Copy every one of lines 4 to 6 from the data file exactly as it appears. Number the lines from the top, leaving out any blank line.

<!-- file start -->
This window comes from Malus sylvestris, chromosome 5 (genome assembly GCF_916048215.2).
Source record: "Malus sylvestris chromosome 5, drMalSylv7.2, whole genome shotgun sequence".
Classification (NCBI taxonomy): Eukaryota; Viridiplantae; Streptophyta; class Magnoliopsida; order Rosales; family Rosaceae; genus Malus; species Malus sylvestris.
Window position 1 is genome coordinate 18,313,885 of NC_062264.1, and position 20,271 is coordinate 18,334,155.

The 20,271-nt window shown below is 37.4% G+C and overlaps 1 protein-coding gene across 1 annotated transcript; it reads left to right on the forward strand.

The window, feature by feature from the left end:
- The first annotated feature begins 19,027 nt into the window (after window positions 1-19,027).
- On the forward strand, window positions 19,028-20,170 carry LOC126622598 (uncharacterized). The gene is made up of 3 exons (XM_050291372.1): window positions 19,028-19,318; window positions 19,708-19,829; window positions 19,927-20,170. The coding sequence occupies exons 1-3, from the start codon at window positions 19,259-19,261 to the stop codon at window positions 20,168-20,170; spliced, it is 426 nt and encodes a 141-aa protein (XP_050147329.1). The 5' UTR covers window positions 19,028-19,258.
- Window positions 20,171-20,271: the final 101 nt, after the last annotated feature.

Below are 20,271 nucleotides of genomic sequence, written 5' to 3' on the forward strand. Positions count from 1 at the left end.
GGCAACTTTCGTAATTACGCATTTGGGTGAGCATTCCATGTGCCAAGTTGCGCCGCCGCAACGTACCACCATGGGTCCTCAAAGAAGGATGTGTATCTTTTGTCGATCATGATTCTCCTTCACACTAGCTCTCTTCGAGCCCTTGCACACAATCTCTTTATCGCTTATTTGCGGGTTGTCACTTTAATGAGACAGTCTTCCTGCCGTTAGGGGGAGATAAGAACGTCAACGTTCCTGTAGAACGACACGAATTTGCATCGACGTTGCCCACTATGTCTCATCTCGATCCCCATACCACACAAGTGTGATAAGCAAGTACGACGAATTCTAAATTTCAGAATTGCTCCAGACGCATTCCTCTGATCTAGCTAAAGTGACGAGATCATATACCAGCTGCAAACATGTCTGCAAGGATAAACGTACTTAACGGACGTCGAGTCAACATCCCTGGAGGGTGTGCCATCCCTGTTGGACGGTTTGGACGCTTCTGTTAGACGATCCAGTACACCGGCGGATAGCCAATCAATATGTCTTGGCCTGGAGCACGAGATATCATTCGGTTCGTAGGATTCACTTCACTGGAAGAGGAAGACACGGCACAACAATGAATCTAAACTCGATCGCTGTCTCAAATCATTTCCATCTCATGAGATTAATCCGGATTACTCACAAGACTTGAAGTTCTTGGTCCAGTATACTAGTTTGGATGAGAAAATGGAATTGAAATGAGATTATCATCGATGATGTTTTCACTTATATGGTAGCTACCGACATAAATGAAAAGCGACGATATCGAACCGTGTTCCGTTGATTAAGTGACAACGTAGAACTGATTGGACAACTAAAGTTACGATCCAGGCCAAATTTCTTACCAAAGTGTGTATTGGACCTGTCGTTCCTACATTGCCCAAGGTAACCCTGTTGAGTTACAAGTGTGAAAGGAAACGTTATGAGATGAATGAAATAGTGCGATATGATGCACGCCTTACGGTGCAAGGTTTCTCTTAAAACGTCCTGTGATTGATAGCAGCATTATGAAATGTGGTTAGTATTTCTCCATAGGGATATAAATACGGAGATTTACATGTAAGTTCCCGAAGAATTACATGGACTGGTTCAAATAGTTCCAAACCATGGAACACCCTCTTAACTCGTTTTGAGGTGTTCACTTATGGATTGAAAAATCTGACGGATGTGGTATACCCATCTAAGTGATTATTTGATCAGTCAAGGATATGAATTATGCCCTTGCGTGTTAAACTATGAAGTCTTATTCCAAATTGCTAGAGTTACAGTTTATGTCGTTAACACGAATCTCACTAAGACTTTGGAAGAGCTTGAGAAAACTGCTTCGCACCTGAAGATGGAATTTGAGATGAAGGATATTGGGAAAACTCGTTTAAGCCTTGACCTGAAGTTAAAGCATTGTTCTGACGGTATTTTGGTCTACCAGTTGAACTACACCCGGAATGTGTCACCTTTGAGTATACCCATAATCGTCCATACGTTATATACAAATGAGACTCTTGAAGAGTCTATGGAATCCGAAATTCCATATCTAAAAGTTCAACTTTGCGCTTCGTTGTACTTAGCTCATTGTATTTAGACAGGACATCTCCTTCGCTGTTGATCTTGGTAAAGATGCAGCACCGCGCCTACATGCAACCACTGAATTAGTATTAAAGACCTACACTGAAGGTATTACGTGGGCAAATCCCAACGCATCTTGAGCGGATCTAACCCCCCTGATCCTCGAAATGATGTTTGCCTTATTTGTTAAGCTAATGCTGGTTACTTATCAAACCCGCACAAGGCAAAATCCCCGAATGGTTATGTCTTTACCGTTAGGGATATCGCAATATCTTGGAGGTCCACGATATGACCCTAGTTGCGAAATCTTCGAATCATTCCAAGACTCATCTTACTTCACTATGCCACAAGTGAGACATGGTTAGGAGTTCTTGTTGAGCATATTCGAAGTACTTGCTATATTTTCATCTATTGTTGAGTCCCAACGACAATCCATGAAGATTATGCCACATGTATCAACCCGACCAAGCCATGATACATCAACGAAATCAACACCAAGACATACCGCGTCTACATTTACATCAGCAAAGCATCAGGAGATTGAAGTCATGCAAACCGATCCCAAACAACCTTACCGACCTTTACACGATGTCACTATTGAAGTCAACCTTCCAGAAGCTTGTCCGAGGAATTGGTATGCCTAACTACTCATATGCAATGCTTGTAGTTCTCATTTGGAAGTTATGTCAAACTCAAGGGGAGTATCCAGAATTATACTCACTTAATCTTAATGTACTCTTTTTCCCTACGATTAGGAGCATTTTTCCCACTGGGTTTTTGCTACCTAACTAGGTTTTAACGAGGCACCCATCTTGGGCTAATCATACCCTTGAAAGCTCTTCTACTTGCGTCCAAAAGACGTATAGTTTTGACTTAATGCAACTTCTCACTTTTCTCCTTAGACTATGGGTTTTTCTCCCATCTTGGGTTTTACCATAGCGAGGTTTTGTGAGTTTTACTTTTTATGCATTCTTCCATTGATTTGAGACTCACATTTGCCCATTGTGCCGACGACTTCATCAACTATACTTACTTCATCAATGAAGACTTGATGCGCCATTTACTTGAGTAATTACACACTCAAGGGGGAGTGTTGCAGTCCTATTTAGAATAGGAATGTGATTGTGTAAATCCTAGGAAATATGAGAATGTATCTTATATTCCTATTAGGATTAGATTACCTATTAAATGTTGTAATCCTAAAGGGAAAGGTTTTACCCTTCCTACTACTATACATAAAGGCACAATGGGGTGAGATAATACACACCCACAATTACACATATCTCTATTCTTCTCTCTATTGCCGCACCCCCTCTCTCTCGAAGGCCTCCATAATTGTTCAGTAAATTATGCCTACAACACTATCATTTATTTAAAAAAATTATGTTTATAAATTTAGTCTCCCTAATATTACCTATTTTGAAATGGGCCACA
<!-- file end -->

Window position 1 is genome coordinate 18,313,885 of NC_062264.1, and position 20,271 is coordinate 18,334,155.

The 20,271-nt window shown below is 37.4% G+C and overlaps 1 protein-coding gene across 1 annotated transcript; it reads left to right on the forward strand.

The window, feature by feature from the left end: